An outstanding study, based upon a Harvard dissertation of 1940, of "the transformation of a neat, well managed city into a slum and disease ridden metropolis." Many immigrants entered the great commercial port of Boston, but few remained until the penniless Irish, fleeing from eviction and starvation at home, began arriving in quantity about 1835. By 1865 there were 72,000 of them in a total population of 331,000, more than double the number of all the other foreign-born. Without capital or training, they were confined to the least desirable occupations. They were crowded into the old mansions and disused warehouses of Fort Hill and the North End, without cleanliness, privacy, or proper ventilation, and epidemic diseases and tuberculosis rose to new levels. They remained the one element which took no part in Boston’s thriving cultural life, and made fewer marriages out of their group than did Boston’s Negroes. The 1850’s were marked by jarring group conflicts and Know-Nothing racism, but the strong loyalty and excellent military record of the Boston Irish in the Civil War led to a remarkable relaxation of antagonisms and discriminations, although it by no means ended their physical and cultural isolation.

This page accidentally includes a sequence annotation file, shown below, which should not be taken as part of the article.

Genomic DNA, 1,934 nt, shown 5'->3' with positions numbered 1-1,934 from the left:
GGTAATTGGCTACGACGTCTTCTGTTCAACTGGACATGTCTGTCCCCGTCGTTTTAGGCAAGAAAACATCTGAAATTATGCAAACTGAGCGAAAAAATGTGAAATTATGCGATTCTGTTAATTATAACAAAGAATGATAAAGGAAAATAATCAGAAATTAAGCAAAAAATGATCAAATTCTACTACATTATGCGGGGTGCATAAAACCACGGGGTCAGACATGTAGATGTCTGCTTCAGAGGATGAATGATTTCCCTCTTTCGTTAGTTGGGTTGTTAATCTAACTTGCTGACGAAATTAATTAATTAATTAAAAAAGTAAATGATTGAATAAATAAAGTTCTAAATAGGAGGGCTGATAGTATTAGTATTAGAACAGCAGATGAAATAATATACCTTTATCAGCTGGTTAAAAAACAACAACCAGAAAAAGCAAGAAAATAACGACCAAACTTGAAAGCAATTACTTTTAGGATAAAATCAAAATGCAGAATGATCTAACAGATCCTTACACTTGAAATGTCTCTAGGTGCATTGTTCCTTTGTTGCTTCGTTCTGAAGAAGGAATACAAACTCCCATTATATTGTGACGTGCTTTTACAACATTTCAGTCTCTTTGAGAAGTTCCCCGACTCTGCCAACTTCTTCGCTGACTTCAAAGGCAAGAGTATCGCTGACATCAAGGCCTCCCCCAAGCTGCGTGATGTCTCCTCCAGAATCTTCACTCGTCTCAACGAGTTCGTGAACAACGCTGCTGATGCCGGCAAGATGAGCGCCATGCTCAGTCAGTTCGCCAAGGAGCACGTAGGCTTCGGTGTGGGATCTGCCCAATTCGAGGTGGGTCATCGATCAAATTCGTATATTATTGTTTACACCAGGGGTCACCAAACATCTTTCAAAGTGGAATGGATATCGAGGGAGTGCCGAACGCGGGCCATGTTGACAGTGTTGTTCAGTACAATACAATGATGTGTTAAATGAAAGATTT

4411. Handlin, Oscar. The uprooted; the epic story of the great migrations that made the American people. Boston, Little, Brown, 1951. 310. p. 51–13013 E184.A1H27. Bibliography included in "Acknowledgments" (p. 308–310).